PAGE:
Consumer price inflation took another small step in the right direction in September, easing to 6.9% year-on-year (y/y), down from 7.0% in August.
Lower gasoline prices were mainly responsible for the cooling in headline inflation. Consumers got some relief at the pump, with prices down 7.4% in September, and are now up 13.2% y/y.
Unfortunately, there is no relief at the grocery store. Food purchased from stores cost 11.4% more than a year ago, up from August’s 10.8% y/y pace – the fastest pace since 1981.
Core inflation was also a little hot under the collar. CPI ex-food and energy ticked up to a 5.4% y/y pace in September, from 5.3% y/y in August. Shelter inflation, which carries a heavy weight in the CPI was up 6.8% y/y in September, two ticks higher than August’s pace. Within shelter, the uptick was driven by higher mortgage interest costs (+8.3% y/y) outweighed the deceleration in homeowner’s replacement cost (+7.7% y/y) and other owned accommodation expenses (+5.8%).
Durable goods inflation heated up again in September (+6.7% y/y) from a 6% y/y pace in August. Vehicle prices were up 8.4% y/y, and furniture was up 13.3% y/y, both faster than August’s pace.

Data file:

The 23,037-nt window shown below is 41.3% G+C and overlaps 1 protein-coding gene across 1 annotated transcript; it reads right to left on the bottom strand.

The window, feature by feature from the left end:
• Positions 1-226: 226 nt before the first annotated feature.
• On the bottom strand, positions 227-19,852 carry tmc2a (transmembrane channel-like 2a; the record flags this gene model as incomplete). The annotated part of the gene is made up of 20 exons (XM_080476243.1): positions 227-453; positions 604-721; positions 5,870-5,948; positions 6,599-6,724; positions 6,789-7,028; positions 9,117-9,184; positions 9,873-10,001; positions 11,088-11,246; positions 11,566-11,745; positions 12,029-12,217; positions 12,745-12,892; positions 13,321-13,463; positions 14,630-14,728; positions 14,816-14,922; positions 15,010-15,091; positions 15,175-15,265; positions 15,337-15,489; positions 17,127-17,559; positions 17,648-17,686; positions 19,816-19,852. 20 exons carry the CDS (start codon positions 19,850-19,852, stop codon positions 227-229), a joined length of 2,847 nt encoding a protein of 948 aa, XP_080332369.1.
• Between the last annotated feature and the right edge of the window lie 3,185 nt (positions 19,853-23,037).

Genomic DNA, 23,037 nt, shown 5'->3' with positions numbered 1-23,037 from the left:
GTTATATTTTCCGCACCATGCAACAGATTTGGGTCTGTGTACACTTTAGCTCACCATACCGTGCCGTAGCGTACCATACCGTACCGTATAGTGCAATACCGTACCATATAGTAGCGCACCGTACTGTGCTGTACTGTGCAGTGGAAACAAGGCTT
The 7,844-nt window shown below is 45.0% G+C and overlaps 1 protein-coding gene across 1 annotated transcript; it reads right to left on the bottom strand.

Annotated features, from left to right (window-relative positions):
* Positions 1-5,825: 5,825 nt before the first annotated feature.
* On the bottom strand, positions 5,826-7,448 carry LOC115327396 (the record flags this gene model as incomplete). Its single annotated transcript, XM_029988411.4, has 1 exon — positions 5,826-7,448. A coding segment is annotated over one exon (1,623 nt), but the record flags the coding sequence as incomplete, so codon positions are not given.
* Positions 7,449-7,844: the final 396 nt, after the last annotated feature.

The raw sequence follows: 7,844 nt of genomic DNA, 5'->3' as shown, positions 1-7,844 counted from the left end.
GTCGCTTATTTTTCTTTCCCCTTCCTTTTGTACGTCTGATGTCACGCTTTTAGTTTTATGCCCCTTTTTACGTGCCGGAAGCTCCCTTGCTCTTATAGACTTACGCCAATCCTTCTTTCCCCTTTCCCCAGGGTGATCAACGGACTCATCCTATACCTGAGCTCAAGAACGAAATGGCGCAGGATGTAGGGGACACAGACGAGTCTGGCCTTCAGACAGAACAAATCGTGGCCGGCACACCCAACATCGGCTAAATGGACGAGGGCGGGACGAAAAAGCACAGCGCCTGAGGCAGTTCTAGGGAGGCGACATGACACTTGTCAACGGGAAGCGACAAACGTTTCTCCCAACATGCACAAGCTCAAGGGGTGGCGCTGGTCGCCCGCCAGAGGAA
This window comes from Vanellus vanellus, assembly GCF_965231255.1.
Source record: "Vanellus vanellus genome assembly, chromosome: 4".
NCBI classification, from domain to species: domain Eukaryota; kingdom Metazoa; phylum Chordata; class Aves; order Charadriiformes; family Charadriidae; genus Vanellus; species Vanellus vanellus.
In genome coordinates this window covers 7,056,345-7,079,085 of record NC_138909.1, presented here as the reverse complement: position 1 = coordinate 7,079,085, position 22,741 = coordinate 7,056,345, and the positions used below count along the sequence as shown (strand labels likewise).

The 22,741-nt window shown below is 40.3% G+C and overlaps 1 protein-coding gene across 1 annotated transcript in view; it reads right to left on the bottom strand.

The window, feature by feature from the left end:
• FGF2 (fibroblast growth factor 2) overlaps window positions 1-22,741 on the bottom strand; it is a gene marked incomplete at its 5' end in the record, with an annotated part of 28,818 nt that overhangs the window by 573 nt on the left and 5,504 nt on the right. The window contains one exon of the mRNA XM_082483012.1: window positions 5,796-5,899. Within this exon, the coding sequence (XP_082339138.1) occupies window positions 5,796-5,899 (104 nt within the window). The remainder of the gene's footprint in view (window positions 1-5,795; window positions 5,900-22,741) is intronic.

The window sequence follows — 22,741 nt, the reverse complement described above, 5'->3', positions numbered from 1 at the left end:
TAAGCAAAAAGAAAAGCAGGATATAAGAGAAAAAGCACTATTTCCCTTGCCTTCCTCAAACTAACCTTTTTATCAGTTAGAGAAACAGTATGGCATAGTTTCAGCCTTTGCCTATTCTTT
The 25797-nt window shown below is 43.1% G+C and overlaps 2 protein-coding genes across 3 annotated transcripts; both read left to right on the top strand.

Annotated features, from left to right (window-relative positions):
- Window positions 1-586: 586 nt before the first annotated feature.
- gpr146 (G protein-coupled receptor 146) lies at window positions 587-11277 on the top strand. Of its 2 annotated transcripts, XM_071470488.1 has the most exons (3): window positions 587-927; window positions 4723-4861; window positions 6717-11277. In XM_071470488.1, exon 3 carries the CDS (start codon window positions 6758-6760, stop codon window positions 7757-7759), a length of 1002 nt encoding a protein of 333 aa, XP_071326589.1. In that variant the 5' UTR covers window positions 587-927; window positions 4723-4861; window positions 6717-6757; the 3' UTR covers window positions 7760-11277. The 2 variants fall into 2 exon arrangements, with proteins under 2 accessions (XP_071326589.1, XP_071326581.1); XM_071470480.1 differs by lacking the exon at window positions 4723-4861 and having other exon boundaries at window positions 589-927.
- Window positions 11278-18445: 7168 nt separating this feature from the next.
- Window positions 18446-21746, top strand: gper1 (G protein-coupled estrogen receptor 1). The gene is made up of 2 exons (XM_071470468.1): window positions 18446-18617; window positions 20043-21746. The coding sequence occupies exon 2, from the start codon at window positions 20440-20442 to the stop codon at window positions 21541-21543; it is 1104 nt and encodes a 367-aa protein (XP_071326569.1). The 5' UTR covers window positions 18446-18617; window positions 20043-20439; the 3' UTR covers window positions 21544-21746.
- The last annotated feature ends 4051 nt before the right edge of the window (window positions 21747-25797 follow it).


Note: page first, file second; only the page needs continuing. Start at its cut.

The Bank of Canada’s core inflation metrics were unchanged from August. CPI-trim held steady at 5.2% y/y, CPI-common was 6.0% y/y, and CPI-median was 4.7%. The average of the three core measures was 5.3% y/y in September.
It is great that headline inflation took a small step in the right direction in September, but underlying inflation pressures in core measures showed no signs of cooling down. The BoC has hiked interest rates 300 basis points so far this year, and the impact of that is starting to be felt in the economy, from housing to consumer spending. But, with the Bank of Canada’s (BoC) core measures of inflation more than 2 percentage points from the target range of 1-3%, more cooling in demand is required.
Today’s report emphasizes the need for a hefty 50 basis point hike next week in the BoC’s overnight rate. We expect the bank is getting closer to a pause on rate hikes, once it reaches 4% by the end of the year.